96,9 96 7

97,0

96 7

116L 116L

VII ark VII ark

Tammelankatu

19

97,0 18

96 9

96 6

96 4

95 4

91 2

89,8

89,1 II

VII kVII Liiker.k Liiker.

kt

89 5

89,5

89 3

89 1

89 0

89 3

89,5

1 1

32 32

Lrp

89 3

9

96 6

2:16 2:1696 6

VR:n VR:naluetta aluetta96 8 96 2

98 5

97,2

97 2 96 9

96,2

96 2

90 3

88 8

88 7

88,7 88,8 93 2

vrk IIII vrk

90 9

90 8

90,2

89 1

18 18

95 5

91 2

90 7

90 4

22 90,0 22

89,3

88,8

91 0

89 2

94 8

95,8

89 8 89 4

89 0

tr

88 8

Sp

3

VII ark VII ark

3

88,5 88,4 4 88 7

88,2

93 3

89,3

21 21 II

88,2

9

89,0 89,2

88 6

4

KOSKIPUISTO

88 2

88 1

88 2

4

II

katu katu tehtaan tehtaan Pellava Pellava

EI60

ktI

8 kt

8

88 0

4

Lrk IIII Lrk

kt

3

86 2

tu

~+89.7

+89.90

kt 88 2

Lrk IIII Lrk

87 0

9 II

6

172 172

88,4 88 4 Lrk IIII Lrk

87 8

95 9

95 7

91 1

90 4

90,1

6

94 9

95,3

91 0

91,0

89,8

23

III

z

1

168 168

89 3

kt

( Aleksanterinkatu )

4

Tsto

6

Sp

kIVIV Liiker.k Liiker.

5 VI

88 1

87 8

95 4 91 3

90 4 90 3

8

8

98 6 98 6

99 8

96 1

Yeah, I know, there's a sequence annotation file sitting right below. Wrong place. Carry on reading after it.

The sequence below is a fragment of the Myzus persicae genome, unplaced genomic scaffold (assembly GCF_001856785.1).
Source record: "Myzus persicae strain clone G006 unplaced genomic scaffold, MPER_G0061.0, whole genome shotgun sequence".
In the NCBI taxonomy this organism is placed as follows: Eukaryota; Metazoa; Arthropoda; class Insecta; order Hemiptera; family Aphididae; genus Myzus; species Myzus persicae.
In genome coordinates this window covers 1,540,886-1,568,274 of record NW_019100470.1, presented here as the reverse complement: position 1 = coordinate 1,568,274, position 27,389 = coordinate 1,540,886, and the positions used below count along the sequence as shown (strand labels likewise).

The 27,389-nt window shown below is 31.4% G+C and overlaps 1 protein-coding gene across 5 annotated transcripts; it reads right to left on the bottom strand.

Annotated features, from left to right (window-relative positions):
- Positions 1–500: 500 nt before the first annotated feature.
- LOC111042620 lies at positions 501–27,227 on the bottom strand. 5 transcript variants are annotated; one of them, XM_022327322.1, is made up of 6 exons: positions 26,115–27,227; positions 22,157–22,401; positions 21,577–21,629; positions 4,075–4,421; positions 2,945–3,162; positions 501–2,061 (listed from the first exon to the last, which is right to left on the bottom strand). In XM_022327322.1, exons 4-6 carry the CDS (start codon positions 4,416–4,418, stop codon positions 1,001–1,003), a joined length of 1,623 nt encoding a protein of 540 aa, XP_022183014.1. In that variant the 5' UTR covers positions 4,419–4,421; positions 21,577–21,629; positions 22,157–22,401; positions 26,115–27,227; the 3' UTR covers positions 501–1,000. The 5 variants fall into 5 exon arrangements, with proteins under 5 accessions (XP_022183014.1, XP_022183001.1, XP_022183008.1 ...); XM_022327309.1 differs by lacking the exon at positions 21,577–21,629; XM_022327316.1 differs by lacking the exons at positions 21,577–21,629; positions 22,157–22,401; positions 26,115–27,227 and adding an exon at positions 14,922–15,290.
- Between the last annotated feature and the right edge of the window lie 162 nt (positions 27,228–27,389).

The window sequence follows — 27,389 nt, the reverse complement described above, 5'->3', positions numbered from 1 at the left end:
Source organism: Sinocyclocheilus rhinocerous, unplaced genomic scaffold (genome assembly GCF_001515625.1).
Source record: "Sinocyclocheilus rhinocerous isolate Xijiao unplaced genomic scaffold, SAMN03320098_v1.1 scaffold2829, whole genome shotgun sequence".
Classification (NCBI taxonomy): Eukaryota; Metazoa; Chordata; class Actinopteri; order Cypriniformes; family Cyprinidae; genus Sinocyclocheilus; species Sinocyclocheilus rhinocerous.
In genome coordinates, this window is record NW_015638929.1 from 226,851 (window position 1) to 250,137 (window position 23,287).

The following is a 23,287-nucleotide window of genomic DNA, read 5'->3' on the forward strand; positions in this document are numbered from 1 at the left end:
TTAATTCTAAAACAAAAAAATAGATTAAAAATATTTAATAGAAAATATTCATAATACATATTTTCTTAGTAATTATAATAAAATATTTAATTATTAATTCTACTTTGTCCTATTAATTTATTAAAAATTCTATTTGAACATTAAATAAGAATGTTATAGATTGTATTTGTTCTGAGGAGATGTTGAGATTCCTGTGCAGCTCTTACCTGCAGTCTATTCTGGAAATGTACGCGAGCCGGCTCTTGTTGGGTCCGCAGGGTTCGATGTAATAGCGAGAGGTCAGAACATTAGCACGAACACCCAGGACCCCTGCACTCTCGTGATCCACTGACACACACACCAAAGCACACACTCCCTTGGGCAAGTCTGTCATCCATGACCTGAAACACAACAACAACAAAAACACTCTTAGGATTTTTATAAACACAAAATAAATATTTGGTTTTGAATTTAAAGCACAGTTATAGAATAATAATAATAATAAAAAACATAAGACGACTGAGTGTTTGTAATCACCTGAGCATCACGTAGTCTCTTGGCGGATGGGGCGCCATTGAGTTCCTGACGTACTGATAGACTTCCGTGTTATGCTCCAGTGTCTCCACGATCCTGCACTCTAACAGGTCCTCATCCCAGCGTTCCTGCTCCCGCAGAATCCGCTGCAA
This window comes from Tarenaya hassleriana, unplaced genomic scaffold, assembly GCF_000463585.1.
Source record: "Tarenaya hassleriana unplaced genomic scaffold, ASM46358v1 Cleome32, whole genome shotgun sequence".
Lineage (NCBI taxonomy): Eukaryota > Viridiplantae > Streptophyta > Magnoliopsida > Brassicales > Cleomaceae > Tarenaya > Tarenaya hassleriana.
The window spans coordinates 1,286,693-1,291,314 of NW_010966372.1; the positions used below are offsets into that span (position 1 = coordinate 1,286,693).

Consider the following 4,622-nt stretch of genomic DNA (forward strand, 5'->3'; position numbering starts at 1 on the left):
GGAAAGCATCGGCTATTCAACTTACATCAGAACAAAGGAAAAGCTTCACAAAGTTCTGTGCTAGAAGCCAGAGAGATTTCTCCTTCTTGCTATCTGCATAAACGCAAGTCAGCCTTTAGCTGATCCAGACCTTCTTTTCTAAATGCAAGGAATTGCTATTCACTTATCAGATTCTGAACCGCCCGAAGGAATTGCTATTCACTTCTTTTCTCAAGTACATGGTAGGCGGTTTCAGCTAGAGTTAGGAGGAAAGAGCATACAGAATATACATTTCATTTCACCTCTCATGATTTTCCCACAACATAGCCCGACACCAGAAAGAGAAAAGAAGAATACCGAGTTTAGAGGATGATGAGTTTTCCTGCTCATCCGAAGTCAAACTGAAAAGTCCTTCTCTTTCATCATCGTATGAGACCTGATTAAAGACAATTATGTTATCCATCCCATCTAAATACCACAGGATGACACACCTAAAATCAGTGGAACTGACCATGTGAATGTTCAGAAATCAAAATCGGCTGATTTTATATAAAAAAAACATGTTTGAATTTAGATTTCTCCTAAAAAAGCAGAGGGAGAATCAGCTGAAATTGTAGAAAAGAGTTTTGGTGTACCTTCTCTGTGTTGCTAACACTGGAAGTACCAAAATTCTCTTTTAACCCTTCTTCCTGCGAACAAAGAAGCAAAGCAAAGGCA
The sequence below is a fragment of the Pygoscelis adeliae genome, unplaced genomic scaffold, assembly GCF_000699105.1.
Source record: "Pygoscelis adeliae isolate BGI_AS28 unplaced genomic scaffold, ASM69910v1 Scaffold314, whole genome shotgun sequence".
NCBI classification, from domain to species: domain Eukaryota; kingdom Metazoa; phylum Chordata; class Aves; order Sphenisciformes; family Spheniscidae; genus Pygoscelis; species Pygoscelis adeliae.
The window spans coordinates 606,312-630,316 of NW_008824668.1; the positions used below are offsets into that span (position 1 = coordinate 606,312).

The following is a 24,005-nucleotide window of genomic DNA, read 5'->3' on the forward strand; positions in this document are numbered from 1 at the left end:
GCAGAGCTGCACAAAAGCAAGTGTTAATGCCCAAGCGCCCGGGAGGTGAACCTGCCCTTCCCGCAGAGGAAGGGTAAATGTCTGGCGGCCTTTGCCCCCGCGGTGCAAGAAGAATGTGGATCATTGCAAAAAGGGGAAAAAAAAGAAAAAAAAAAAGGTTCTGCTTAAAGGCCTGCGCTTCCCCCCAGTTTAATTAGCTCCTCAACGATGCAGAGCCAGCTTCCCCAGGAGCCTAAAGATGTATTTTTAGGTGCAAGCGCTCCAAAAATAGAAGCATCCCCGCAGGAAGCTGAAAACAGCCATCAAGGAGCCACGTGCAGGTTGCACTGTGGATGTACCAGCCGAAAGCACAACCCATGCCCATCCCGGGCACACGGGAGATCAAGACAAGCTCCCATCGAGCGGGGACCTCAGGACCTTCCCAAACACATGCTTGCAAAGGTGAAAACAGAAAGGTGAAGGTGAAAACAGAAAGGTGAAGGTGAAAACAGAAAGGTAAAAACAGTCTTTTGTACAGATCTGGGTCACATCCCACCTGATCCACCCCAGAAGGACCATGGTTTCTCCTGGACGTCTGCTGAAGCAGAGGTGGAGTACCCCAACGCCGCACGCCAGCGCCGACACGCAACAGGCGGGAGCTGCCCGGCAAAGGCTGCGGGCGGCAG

95,1

111P 111P

1003

99,9 98,2

98 4

28

RN:o RN:o252

97 1 5 96 9

96 4

95,9

91 2

90,3 89,9 90 0

89 8

90,2 89,5

87 6

1

87 4

88 8

kt

3 3

163 163

Koskika

+90.33

VII ark VII ark

5

II

1. KRS

87 5

91 5

91 1

90 6

89,8 89 7

89 8

100,5

18

VII ark VII ark

17

8

6

96 9 97 0

17 6

5 13rp

96,0

90 1 89 8

89 4

89,3

88,288,1

VII ark VII ark

88 5

ma at ma at kVV Liiker.k 2 ktIVLiiker. II

26

90,5

89,3

89,0 89,0 24 88 8

34 34

1

88 1

88 1

VIII

+93.83

89,6 89 5

88,5

88 6

1

4

91,0

25 89,2

IV

87,9

88,1

5

88,9

8 7

8

87 8

87,8

88,4

87 9

87 7

87 8

87 8 9

3 z

96 4

96,3

12rp

arp

96,1

95,7 95,4 96 0

94 9

99 6 7 7

98 5

5

95 7

95 0

99 7

98 4

6

96,7

Seurantalopp Seurantalo 96 4 96 1 95 9

95,5

95 7

94 9

33

11 99,9

98,2

98,0

95 6

Tstor.kkI I 95,9 Tstor.

95 6 4

3

99,6

99,4

97,9

97,7

6 95 6

95 0

95 4 92 7 91 6

90 5 ma ma

89 4

88 5

11

98 0

Kaivokatu Kaivokatu

1

II

+97.28

2. KRS

87,8 87 7

87 7

87,5

95 7

94 8

II

88 6

88 6 88 5

88 6

100,0

99 7

99 2

98,8

98,4

7 97,9

97,8

97,5

ark

116K 116K MURTOKATU

SISÄPIHA

3. KRS

Aleksanterinkatu

SIJAINTIKAAVIO

Lrk 6

arkVI ark 87,6 87 6 7 5 87,6

87,5 87 5

87 1

z

95,5

93 4

VII-IX VII-IX k k Postitalo Postitalo

100,1

99 8 99,1

98 5

98 2

96,2

96 4

95 0 kt

II

X

88,3 88 3

87 9

86 8

2:3 2:3 96,5 Tampereen1 Tampereen kaupunki kt kaupunki 95 8

95,6

V-VII V-VII

VI II

5

97 5 96 9

96 5

95,8

kt

POSTITALO

88,1

III

VI

VI ark VI ark

k kI I Liikerak. Liikerak. ma at ma at 6

1

87,7

88 0

VII

29

14

10

98 8

96,6

96 8

100,2

14

99,4

98,4

3

97,4

4 kt

96 2

99 8

99 9 VII ark VII ark

98,7 97,9

Murtokatu Murtokatu

7

HOTELLI CUMULUS

87 3

87 0

10

1

86 6 86 8

99 7

VII ark VII ark

96,2

95,6

87 1

1001

27

99 4 99 3

96,9

5 rp 96 1

95,7 96 1

II

kt

15

15 98,0

97 6

97,5

97 2